The Federal Transit Authority has proposed to raise the assumed average weight of a bus commuter around the United States to accommodate the increasing waistline of most Americans. The federal agency wants to raise the assumed average weight per bus passenger from 150 pounds to 175 pounds, which could mean fewer people will be allowed to board city buses to meet safety regulations.
The authority has also proposed to add an extra quarter of a square foot of floor space per passenger on buses. With several passengers weighing far more than 200 pounds, the new system seems slightly more realistic.
Currently, the average weight for a U.S. male is 194.7 pounds and 164.7 pounds for women, according to the Centers for Disease Control. The federal guidelines, however, were based on surveys done in 1960-62.
The FTA’s new assumed weight average for city buses, is still less then the average for passengers used by the Coast Guard or the Federal Aviation Administration.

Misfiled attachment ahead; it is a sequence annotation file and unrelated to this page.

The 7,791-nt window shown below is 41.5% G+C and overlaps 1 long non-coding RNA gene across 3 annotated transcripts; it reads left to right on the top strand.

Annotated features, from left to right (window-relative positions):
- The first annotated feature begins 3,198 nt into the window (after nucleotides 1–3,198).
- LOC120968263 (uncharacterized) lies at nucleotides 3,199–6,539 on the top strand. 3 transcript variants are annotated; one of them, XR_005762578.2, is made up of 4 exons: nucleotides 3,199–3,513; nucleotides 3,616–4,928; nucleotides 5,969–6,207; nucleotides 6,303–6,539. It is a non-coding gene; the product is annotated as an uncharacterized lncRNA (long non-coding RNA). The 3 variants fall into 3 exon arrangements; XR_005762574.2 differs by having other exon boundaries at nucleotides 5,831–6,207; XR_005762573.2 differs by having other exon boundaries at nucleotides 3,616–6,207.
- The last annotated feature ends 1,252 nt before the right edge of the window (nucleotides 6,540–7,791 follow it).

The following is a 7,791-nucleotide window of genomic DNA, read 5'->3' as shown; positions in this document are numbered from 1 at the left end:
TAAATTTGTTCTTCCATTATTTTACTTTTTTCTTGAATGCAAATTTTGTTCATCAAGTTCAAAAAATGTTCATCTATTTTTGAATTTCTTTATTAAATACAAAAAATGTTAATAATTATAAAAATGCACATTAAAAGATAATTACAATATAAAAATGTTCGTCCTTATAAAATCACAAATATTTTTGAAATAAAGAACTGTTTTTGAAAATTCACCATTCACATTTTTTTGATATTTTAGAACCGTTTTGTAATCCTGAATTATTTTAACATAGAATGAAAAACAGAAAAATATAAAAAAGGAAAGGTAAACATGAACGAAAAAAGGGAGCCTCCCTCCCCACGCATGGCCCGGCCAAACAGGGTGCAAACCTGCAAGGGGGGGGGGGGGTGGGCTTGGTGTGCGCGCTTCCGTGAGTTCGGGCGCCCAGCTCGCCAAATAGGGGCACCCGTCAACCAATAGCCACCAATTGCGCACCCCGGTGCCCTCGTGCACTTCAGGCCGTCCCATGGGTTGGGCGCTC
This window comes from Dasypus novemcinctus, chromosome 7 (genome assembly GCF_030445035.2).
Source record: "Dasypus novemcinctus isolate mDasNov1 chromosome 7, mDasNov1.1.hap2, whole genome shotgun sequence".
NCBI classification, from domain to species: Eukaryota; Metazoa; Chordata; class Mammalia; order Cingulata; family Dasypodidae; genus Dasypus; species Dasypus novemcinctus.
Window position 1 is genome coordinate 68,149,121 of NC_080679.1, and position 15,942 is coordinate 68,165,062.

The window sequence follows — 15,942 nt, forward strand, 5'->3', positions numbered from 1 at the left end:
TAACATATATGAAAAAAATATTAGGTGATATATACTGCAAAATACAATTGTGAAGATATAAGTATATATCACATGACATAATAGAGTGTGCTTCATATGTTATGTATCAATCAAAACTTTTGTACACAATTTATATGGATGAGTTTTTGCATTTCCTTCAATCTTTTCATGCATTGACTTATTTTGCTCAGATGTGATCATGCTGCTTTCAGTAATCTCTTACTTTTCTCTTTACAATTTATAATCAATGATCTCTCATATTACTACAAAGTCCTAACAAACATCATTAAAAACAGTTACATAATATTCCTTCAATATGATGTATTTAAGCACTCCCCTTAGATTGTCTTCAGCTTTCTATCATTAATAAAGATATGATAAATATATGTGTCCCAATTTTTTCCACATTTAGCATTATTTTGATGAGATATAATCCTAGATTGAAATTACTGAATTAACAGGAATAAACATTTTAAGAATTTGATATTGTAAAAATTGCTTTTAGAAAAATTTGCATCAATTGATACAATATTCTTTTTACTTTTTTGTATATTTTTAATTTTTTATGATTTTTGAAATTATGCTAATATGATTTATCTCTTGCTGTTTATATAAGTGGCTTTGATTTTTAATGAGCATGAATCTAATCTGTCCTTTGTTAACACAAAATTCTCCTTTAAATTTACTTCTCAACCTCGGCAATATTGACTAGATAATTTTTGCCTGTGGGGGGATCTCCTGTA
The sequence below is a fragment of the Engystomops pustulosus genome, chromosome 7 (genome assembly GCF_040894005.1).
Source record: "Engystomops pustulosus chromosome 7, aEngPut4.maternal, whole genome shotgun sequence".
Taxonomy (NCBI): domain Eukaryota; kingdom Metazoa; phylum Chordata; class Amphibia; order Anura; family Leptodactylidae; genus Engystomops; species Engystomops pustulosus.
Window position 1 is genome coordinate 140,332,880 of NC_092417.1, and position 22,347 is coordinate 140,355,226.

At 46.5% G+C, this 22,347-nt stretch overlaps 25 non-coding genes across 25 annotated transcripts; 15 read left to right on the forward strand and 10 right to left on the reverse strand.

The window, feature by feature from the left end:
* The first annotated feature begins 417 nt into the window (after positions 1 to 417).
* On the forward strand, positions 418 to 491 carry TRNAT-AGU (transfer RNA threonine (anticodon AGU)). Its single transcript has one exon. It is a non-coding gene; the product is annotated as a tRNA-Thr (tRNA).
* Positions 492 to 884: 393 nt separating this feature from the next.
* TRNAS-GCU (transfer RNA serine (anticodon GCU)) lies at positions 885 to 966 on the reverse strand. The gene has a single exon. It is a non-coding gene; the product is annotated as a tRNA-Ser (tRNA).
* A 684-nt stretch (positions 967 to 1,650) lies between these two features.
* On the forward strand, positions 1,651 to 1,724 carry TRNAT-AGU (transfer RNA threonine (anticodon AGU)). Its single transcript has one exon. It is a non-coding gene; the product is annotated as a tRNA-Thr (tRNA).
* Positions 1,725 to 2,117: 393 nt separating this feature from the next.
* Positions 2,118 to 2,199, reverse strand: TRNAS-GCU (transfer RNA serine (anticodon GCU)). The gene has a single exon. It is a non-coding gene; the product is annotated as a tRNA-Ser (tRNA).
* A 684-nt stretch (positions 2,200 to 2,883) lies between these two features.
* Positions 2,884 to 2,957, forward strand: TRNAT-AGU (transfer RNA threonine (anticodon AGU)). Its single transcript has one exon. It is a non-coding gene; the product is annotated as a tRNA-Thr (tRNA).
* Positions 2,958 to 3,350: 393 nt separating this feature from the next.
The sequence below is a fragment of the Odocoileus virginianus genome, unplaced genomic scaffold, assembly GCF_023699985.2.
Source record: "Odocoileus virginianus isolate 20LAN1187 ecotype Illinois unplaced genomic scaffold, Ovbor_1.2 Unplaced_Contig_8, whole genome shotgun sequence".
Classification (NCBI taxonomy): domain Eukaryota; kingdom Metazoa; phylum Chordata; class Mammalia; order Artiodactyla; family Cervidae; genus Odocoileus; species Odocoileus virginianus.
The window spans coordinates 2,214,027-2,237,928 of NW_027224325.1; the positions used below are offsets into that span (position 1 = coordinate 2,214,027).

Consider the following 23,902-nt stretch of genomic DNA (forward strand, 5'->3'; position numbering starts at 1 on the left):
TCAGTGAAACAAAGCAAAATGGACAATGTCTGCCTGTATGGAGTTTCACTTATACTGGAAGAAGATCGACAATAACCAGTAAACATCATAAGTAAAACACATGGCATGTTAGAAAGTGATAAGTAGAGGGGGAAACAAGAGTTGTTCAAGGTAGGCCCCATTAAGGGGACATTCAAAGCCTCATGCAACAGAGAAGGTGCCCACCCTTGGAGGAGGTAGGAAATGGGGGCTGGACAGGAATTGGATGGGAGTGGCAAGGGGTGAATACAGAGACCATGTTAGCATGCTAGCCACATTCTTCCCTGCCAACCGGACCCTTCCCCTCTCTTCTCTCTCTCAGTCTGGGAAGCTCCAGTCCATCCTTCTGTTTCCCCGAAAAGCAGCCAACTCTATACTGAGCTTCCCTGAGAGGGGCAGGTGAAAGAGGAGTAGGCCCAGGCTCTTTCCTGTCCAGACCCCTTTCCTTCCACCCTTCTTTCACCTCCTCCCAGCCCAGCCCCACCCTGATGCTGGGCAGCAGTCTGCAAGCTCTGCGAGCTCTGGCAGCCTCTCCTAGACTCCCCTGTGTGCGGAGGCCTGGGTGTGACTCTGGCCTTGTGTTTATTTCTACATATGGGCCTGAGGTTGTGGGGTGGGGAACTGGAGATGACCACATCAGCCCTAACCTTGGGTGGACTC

The Federal Aviation Administration, which handles airline travel, assumes the average passenger weight at 190 pounds in the summer and 195 pounds in the winter, while the Coast Guard puts the average weight at 185 pounds for boats and ferries.
Even ambulances around the country have begun to expand to keep up with the weight of the patients riding in them. Boston recently spent over $12,000 per ambulance to accommodate more obese passengers. Similarly, Fort Worth, Texas, has spent $7,000 per vehicle.
The changes come as an increasing number of Americans are taking to public transportation because of high fuel prices. An American Public Transportation Association study predicts that $5 gallon gas could add 1.5 billion trips on the U.S. public transportation system.
Leading bus manufacturers, including Daimler AG and Volvo, said they may choose to upgrade their buses to carry more weight. The vehicle upgrades could cost about $25,000, however.
While realigning transit to fit its passenger base makes sense, over a third of Americans are currently obese, and that's a trend we need to reverse.
Via USA Today